2. ^ a b "Douglas, Barea, Waite, Hankin - How Good Design Can Protect the kārearea (New Zealand Falcon) and Improve Network Safety" (PDF). 20 June 2017.
  3. ^ "New Zealand falcon/kārearea - Department of Conservation". 26 June 2017.
  4. ^ Fuchs, J., Johnson, J.A. & Mindell, D.P. 2015. Rapid diversification of falcons (Aves: Falconidae) due to expansion of open habitats in the Late Miocene. Mol. Phylogenet. Evol. 82: 166–182.
  5. ^ Trewick SA, Olley L. 2016. Spatial size dimorphism in New Zealand’s last endemic raptor, the Kārearea Falco novaeseelandiae, coincides with a narrow sea strait. IBIS 158: 747–761
  6. ^ Heather, Barrier; Robertson, Hugh (2005). The Field Guide of the Birds of New Zealand (Revised ed.). North Shore, New Zealand: Penguin Books. pp. 277–278. ISBN 978-0-14-302040-0.
  7. ^ Marchant, S.; Higgins, P.J., eds. (1993). Handbook of Australian, New Zealand and Antarctic Birds. Volume 2: Raptors to Lapwings. Melbourne: Oxford University Press. p. 287. ISBN 0-19-553069-1.
  8. ^ Robertson, C.J.R., ed. (1985). Reader's Digest Complete Book of New Zealand Birds. Surry Hills, NSW: Reader's Digest. pp. 154–155. ISBN 0-949819-97-2.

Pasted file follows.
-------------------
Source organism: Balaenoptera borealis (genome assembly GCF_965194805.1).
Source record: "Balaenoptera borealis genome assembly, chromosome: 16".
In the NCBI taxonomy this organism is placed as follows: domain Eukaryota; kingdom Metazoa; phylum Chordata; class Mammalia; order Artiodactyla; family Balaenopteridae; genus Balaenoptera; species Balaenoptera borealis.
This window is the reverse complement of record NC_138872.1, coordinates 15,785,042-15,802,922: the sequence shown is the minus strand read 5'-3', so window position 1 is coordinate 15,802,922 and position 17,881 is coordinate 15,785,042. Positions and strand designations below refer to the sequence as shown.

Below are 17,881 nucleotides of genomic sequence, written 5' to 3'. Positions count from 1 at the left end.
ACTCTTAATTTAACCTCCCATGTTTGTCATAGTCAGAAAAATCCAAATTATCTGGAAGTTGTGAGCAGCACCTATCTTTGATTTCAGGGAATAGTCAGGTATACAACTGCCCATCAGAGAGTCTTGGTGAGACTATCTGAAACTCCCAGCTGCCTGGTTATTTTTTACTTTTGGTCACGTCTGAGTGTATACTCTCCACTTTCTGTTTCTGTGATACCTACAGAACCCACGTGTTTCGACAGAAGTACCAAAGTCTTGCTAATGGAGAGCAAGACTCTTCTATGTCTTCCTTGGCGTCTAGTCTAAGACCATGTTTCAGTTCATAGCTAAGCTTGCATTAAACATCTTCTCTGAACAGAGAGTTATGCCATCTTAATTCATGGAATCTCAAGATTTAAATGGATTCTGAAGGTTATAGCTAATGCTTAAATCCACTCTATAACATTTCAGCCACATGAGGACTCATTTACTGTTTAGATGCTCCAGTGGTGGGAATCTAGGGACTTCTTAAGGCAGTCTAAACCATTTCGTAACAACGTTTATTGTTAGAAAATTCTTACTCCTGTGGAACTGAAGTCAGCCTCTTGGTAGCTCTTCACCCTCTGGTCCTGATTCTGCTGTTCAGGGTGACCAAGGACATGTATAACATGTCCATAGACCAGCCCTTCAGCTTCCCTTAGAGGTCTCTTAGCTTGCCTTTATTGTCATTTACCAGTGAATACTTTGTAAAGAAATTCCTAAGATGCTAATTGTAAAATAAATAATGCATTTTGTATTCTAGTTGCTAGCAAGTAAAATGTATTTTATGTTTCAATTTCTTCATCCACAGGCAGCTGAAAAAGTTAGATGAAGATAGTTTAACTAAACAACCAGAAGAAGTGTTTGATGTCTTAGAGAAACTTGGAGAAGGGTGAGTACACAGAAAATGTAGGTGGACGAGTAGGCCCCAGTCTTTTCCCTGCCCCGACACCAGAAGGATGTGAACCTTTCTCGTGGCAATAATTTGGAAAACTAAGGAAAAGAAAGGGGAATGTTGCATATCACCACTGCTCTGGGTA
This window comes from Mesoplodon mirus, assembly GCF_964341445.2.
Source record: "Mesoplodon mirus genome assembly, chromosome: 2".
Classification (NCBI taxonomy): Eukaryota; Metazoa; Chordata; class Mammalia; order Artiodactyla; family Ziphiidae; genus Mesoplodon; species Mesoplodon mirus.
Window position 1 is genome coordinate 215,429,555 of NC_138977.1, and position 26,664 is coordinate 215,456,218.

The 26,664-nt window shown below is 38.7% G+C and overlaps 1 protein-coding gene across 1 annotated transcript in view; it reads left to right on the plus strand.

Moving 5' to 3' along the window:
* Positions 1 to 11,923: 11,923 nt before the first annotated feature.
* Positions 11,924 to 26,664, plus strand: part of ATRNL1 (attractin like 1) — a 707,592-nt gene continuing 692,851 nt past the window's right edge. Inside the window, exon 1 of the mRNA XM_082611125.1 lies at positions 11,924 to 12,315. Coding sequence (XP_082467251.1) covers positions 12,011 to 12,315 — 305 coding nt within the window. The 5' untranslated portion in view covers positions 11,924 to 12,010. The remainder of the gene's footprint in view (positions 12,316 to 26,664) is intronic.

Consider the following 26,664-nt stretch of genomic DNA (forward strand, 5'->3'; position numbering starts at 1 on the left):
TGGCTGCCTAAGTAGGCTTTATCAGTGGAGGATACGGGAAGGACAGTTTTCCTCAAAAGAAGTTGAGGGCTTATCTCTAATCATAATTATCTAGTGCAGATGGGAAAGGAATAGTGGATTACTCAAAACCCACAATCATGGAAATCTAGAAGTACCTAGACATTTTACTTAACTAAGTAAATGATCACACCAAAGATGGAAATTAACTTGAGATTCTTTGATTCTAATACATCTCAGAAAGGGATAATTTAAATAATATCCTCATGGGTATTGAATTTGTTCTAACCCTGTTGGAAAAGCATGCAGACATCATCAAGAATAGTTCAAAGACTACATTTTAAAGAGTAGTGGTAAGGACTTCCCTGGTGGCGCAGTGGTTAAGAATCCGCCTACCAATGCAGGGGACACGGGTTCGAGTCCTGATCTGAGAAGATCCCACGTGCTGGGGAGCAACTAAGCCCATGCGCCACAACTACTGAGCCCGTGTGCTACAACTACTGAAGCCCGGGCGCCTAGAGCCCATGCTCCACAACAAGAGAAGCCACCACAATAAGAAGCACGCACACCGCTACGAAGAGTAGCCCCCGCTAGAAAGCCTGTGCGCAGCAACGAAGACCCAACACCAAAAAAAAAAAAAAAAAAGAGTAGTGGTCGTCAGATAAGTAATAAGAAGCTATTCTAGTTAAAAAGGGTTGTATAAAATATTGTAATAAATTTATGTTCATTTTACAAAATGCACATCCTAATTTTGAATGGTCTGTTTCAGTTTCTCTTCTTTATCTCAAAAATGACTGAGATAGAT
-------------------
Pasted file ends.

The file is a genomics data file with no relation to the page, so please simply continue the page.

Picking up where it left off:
9. ^ Yarwood, Vaughan (July–August 2018). "The hunters". New Zealand Geographic. 152: 104–105.
  10. ^ "SFF Project Summary". Ministry of Agriculture and Forestry. Archived from the original on 22 May 2010. Retrieved 25 February 2010.
  11. ^ "Falcons Return to Wairau Plain". Ministry of Agriculture and Forestry (press release). 13 December 2007. Archived from the original on 23 May 2010. Retrieved 25 February 2010.
  12. ^ "Protection sought for vineyard falcons". Radio New Zealand. 2010-02-25. Retrieved 25 February 2010.
  13. ^ Fox; Wynn (2010). "The impact of electrocution on the New Zealand falcon (Falco novaeseelandiae)". Notornis. 57 (2): 71–74.
  14. ^ Waite, Ed (2017). "Causes of mortality for kārearea / New Zealand falcon (Falco novaeseelandiae) in the Whakatipu district". Notornis. 64: 21–23.
  15. ^ 2006 New Zealand Falcon coin sets Archived 13 May 2006 at the Wayback Machine.. Accessed 6 April 2006.
  16. ^ "New air force planes 'a huge step up'".
  17. ^ Murdoch, Riley (2001). Maori Bird Lore. Viking Sevenseas NZ. p. 72. ISBN 0854671005.

Further reading

  • Crichton, Sandy (May 2009), "On a wing and a prayer", Forest & Bird, pp. 21–25